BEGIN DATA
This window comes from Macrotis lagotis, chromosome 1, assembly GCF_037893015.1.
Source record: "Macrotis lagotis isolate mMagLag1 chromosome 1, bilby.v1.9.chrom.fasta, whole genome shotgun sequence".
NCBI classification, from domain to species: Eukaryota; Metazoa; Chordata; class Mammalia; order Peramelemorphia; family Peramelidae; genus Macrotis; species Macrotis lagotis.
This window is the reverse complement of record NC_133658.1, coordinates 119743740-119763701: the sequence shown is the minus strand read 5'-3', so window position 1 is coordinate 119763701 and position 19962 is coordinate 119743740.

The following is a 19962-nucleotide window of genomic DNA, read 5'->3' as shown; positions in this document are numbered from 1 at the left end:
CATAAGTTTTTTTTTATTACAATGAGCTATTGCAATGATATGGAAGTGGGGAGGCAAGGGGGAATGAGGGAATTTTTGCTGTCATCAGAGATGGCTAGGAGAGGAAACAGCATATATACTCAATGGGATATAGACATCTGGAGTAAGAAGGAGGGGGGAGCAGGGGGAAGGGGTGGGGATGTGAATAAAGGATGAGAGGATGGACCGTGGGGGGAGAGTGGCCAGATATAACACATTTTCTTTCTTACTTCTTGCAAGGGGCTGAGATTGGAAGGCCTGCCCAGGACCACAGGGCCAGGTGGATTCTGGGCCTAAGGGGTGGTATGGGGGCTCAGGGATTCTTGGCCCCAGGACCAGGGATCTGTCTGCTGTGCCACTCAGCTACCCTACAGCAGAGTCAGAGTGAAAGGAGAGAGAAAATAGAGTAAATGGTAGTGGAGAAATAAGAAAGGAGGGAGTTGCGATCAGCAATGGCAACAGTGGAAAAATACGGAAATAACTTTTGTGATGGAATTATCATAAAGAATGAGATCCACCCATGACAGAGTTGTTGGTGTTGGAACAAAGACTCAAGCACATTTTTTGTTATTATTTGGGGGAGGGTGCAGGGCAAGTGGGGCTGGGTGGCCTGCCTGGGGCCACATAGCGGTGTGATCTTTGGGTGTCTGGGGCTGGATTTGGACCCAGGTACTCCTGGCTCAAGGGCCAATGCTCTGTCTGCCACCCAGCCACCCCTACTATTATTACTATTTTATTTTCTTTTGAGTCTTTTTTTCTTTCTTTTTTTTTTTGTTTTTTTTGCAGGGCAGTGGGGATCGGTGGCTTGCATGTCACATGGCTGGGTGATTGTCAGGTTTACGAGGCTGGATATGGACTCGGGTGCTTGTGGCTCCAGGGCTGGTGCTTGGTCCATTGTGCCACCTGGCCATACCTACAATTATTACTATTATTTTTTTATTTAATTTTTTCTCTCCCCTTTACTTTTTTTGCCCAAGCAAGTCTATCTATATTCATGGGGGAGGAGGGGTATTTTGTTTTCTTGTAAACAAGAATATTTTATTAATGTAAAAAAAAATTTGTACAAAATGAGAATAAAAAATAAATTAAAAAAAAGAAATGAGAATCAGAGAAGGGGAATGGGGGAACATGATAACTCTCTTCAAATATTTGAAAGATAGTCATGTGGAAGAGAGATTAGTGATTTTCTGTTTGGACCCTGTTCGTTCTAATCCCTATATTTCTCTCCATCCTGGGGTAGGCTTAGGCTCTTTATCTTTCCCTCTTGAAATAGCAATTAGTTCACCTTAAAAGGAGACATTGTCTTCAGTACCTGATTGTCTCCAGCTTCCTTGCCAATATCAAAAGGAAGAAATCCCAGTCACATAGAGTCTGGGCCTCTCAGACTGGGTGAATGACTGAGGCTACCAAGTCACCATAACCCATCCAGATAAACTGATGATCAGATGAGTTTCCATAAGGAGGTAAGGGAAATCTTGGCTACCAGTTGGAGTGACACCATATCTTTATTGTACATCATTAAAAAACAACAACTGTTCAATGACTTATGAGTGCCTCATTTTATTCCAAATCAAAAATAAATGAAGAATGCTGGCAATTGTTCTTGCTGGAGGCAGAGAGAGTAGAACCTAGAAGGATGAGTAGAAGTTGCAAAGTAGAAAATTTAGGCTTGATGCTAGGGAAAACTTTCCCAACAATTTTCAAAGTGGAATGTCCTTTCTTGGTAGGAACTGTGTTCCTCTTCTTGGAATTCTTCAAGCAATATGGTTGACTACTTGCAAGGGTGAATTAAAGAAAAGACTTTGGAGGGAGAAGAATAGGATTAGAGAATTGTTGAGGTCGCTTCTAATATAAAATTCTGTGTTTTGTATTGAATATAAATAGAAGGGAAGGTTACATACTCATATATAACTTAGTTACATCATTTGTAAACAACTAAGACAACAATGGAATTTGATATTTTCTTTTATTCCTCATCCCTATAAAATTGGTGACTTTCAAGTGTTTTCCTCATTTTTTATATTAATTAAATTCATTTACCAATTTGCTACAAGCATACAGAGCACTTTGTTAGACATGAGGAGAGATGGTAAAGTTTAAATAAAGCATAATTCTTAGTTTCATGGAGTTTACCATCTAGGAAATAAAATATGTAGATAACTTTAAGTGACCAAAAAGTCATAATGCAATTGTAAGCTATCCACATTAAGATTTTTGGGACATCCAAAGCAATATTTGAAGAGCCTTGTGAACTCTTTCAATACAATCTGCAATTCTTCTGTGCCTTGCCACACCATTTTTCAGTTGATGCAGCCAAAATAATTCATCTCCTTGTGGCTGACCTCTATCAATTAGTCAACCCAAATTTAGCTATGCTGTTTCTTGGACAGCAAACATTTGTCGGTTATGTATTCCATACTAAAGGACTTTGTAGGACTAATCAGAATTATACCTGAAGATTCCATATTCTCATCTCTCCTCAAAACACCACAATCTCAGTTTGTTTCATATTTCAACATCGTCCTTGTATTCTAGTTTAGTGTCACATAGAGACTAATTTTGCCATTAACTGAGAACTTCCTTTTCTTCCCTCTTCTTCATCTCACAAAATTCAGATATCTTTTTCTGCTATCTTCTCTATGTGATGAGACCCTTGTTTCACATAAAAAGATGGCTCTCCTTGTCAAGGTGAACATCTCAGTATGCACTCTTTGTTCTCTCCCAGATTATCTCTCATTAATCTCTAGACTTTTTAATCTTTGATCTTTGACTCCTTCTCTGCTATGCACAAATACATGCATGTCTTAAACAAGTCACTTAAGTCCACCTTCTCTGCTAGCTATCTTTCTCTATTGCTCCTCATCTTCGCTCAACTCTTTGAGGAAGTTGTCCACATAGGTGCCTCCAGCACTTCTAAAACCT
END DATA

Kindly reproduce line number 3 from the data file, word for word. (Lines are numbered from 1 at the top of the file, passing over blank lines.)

NCBI classification, from domain to species: Eukaryota; Metazoa; Chordata; class Mammalia; order Peramelemorphia; family Peramelidae; genus Macrotis; species Macrotis lagotis.